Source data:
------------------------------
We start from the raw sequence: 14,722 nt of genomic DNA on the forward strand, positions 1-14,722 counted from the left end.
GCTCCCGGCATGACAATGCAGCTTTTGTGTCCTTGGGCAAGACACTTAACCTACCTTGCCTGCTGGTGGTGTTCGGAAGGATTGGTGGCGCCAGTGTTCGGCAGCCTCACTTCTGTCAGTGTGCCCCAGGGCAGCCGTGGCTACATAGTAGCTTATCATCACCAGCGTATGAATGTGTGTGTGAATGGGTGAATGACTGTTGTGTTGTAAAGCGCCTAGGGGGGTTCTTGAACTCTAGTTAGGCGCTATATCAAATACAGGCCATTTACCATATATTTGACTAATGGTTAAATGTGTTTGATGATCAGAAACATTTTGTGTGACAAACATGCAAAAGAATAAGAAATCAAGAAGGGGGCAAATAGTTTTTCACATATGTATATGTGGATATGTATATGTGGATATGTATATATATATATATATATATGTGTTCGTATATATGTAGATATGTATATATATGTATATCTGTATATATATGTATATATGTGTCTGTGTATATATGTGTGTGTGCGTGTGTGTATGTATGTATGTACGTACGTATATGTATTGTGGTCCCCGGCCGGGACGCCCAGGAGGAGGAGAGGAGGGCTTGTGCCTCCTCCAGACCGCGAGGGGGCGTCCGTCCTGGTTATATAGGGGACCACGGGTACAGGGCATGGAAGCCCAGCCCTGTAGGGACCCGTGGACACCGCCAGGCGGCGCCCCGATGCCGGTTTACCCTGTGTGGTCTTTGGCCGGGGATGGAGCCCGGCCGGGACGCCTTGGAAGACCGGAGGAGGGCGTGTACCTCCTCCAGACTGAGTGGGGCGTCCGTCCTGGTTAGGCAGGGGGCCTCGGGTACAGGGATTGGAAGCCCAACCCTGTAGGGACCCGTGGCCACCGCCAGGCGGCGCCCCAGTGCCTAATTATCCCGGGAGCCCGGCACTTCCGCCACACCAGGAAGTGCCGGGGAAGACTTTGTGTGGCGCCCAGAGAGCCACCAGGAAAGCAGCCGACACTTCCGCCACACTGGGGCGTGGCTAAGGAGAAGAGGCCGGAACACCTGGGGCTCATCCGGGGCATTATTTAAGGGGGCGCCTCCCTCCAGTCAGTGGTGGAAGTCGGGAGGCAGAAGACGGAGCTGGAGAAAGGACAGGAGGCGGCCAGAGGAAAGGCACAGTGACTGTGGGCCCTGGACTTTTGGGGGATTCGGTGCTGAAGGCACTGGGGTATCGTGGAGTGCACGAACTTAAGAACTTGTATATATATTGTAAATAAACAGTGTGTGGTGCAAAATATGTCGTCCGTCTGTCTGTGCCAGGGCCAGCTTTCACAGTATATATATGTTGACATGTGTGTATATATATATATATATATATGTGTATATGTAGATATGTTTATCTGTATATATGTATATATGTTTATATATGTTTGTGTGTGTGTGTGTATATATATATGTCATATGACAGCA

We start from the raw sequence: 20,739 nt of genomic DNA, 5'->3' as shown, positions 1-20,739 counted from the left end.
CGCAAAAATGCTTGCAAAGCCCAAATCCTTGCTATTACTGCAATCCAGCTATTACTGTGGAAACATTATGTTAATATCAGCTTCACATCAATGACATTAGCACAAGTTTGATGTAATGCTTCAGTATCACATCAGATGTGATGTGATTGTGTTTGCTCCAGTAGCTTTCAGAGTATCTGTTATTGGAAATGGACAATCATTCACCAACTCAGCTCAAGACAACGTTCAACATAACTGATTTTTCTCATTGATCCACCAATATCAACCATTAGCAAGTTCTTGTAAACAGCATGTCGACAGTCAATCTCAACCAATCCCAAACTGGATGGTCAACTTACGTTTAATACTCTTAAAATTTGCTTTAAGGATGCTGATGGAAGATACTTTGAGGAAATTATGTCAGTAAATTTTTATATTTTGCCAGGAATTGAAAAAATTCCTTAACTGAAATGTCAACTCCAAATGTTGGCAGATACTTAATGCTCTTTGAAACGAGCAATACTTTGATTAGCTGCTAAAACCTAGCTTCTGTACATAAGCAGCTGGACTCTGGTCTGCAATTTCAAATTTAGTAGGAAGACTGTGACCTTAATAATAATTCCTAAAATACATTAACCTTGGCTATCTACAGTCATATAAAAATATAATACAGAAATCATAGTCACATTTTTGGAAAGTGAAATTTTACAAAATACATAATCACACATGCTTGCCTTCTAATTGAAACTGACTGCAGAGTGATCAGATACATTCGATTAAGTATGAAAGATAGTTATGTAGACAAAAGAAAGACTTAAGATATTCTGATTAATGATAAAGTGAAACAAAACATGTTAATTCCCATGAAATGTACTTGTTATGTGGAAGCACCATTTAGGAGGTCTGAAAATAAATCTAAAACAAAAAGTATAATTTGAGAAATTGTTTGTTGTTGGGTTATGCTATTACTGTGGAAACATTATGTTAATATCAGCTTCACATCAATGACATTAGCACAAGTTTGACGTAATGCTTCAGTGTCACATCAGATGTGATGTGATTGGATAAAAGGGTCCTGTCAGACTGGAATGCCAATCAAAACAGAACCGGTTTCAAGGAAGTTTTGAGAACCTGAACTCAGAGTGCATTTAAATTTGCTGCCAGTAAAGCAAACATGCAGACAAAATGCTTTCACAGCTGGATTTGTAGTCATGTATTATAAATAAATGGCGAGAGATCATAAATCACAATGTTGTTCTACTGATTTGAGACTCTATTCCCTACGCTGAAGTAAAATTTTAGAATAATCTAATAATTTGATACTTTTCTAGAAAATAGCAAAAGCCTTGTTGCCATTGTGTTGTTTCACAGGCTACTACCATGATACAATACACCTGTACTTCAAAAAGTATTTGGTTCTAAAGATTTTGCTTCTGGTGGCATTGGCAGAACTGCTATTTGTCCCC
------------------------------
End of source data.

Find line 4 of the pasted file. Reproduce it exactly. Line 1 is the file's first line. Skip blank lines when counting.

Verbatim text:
CGCAAAAATGCTTGCAAAGCCCAAATCCTTGCTATTACTGCAATCCAGCTATTACTGTGGAAACATTATGTTAATATCAGCTTCACATCAATGACATTAGCACAAGTTTGATGTAATGCTTCAGTATCACATCAGATGTGATGTGATTGTGTTTGCTCCAGTAGCTTTCAGAGTATCTGTTATTGGAAATGGACAATCATTCACCAACTCAGCTCAAGACAACGTTCAACATAACTGATTTTTCTCATTGATCCACCAATATCAACCATTAGCAAGTTCTTGTAAACAGCATGTCGACAGTCAATCTCAACCAATCCCAAACTGGATGGTCAACTTACGTTTAATACTCTTAAAATTTGCTTTAAGGATGCTGATGGAAGATACTTTGAGGAAATTATGTCAGTAAATTTTTATATTTTGCCAGGAATTGAAAAAATTCCTTAACTGAAATGTCAACTCCAAATGTTGGCAGATACTTAATGCTCTTTGAAACGAGCAATACTTTGATTAGCTGCTAAAACCTAGCTTCTGTACATAAGCAGCTGGACTCTGGTCTGCAATTTCAAATTTAGTAGGAAGACTGTGACCTTAATAATAATTCCTAAAATACATTAACCTTGGCTATCTACAGTCATATAAAAATATAATACAGAAATCATAGTCACATTTTTGGAAAGTGAAATTTTACAAAATACATAATCACACATGCTTGCCTTCTAATTGAAACTGACTGCAGAGTGATCAGATACATTCGATTAAGTATGAAAGATAGTTATGTAGACAAAAGAAAGACTTAAGATATTCTGATTAATGATAAAGTGAAACAAAACATGTTAATTCCCATGAAATGTACTTGTTATGTGGAAGCACCATTTAGGAGGTCTGAAAATAAATCTAAAACAAAAAGTATAATTTGAGAAATTGTTTGTTGTTGGGTTATGCTATTACTGTGGAAACATTATGTTAATATCAGCTTCACATCAATGACATTAGCACAAGTTTGACGTAATGCTTCAGTGTCACATCAGATGTGATGTGATTGGATAAAAGGGTCCTGTCAGACTGGAATGCCAATCAAAACAGAACCGGTTTCAAGGAAGTTTTGAGAACCTGAACTCAGAGTGCATTTAAATTTGCTGCCAGTAAAGCAAACATGCAGACAAAATGCTTTCACAGCTGGATTTGTAGTCATGTATTATAAATAAATGGCGAGAGATCATAAATCACAATGTTGTTCTACTGATTTGAGACTCTATTCCCTACGCTGAAGTAAAATTTTAGAATAATCTAATAATTTGATACTTTTCTAGAAAATAGCAAAAGCCTTGTTGCCATTGTGTTGTTTCACAGGCTACTACCATGATACAATACACCTGTACTTCAAAAAGTATTTGGTTCTAAAGATTTTGCTTCTGGTGGCATTGGCAGAACTGCTATTTGTCCCC